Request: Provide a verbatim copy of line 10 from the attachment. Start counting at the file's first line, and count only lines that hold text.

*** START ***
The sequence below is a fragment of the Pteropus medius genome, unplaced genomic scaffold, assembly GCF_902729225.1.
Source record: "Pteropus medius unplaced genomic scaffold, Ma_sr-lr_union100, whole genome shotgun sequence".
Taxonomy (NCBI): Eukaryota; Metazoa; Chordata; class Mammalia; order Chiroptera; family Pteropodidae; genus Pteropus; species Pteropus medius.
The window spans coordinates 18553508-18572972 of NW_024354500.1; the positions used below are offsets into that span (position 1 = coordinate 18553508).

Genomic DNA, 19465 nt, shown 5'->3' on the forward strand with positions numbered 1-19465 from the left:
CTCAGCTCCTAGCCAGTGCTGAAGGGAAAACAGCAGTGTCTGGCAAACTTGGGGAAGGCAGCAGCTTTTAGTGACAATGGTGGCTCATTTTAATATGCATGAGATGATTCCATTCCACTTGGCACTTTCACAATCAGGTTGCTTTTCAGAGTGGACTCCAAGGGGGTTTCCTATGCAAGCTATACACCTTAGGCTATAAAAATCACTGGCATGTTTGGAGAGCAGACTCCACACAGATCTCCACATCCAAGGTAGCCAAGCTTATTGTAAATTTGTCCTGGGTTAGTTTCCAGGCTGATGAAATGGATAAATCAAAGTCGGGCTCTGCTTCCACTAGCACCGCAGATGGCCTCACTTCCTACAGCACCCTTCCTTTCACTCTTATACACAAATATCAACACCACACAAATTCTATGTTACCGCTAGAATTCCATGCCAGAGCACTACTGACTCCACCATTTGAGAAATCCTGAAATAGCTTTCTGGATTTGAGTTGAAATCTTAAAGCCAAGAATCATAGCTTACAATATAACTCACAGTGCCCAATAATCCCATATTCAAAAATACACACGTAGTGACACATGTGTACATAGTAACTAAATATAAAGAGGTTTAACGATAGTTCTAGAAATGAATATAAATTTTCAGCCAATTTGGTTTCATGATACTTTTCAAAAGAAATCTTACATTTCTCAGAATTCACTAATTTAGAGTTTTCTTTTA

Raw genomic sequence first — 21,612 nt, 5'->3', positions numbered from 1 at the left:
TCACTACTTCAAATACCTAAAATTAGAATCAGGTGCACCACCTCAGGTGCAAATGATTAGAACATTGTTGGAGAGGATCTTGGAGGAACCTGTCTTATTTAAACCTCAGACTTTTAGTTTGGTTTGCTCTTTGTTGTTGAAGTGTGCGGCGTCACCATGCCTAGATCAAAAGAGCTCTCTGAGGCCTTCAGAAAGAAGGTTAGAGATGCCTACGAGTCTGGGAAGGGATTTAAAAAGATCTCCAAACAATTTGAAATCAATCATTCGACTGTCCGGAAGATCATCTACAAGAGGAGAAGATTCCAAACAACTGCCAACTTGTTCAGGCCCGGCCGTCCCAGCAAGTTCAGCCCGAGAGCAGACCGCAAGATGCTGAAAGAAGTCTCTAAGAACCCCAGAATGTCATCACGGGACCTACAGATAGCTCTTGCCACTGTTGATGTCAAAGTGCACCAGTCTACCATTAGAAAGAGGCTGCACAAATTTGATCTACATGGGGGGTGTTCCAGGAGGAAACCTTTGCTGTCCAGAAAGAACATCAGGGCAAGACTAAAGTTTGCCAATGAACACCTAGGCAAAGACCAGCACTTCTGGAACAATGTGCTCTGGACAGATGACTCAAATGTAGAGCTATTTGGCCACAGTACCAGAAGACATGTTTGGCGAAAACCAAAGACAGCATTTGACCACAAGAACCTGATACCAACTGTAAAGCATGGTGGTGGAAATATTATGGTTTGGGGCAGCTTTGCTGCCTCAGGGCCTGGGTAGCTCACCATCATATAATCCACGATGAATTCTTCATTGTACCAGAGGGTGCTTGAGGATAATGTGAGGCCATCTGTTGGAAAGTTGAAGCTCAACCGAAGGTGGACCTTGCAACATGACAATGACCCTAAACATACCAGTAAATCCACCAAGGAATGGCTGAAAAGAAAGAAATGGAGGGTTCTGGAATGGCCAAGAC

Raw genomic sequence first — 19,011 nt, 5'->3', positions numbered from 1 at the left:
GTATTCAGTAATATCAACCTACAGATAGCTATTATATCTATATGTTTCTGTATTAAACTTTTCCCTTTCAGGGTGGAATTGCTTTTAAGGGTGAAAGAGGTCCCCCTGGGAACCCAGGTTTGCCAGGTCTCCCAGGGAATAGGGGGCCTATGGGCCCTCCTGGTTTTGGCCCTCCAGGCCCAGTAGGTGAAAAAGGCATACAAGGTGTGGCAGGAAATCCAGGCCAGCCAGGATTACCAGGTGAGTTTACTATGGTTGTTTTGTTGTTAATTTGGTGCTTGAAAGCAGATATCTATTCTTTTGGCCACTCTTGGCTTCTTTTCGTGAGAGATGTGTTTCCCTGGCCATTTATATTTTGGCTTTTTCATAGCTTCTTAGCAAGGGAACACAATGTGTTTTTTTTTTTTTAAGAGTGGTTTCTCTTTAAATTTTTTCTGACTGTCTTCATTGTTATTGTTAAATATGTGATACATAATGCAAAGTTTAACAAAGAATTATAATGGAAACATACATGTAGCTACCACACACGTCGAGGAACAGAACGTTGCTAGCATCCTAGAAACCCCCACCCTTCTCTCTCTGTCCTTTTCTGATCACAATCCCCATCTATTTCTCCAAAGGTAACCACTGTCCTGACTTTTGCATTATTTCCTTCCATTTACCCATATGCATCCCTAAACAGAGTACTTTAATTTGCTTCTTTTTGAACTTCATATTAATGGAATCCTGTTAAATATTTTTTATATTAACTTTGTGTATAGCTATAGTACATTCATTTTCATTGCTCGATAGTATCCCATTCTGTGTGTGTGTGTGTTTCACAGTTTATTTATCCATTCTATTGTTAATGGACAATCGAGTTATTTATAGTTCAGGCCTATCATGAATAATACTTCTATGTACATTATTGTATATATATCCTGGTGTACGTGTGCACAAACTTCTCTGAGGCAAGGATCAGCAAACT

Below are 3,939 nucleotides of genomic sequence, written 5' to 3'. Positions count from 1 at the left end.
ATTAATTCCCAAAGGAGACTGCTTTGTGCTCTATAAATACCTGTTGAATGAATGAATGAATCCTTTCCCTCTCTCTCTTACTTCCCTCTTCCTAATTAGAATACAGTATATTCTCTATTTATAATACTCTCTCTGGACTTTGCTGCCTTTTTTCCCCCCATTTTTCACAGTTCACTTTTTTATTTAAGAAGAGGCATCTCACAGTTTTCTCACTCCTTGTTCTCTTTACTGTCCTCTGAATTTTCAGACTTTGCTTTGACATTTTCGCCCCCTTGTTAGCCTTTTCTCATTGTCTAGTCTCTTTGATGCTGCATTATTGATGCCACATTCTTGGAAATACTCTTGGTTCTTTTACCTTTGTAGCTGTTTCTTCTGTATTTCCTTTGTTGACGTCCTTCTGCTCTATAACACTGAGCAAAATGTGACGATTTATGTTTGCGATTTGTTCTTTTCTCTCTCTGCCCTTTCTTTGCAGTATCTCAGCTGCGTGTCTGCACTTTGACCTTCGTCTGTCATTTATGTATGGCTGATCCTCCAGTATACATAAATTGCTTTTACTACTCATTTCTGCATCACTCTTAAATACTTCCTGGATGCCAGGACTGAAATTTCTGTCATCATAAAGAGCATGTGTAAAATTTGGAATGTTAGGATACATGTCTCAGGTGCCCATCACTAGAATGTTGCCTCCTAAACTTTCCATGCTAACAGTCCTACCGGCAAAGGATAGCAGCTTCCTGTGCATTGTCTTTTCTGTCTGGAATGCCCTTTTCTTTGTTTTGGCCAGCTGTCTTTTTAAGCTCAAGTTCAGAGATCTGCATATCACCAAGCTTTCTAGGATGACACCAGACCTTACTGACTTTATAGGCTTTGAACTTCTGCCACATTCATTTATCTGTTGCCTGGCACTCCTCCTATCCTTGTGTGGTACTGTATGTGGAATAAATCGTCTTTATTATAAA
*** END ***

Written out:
GTATTCAGTAATATCAACCTACAGATAGCTATTATATCTATATGTTTCTGTATTAAACTTTTCCCTTTCAGGGTGGAATTGCTTTTAAGGGTGAAAGAGGTCCCCCTGGGAACCCAGGTTTGCCAGGTCTCCCAGGGAATAGGGGGCCTATGGGCCCTCCTGGTTTTGGCCCTCCAGGCCCAGTAGGTGAAAAAGGCATACAAGGTGTGGCAGGAAATCCAGGCCAGCCAGGATTACCAGGTGAGTTTACTATGGTTGTTTTGTTGTTAATTTGGTGCTTGAAAGCAGATATCTATTCTTTTGGCCACTCTTGGCTTCTTTTCGTGAGAGATGTGTTTCCCTGGCCATTTATATTTTGGCTTTTTCATAGCTTCTTAGCAAGGGAACACAATGTGTTTTTTTTTTTTTAAGAGTGGTTTCTCTTTAAATTTTTTCTGACTGTCTTCATTGTTATTGTTAAATATGTGATACATAATGCAAAGTTTAACAAAGAATTATAATGGAAACATACATGTAGCTACCACACACGTCGAGGAACAGAACGTTGCTAGCATCCTAGAAACCCCCACCCTTCTCTCTCTGTCCTTTTCTGATCACAATCCCCATCTATTTCTCCAAAGGTAACCACTGTCCTGACTTTTGCATTATTTCCTTCCATTTACCCATATGCATCCCTAAACAGAGTACTTTAATTTGCTTCTTTTTGAACTTCATATTAATGGAATCCTGTTAAATATTTTTTATATTAACTTTGTGTATAGCTATAGTACATTCATTTTCATTGCTCGATAGTATCCCATTCTGTGTGTGTGTGTGTTTCACAGTTTATTTATCCATTCTATTGTTAATGGACAATCGAGTTATTTATAGTTCAGGCCTATCATGAATAATACTTCTATGTACATTATTGTATATATATCCTGGTGTACGTGTGCACAAACTTCTCTGAGGCAAGGATCAGCAAACT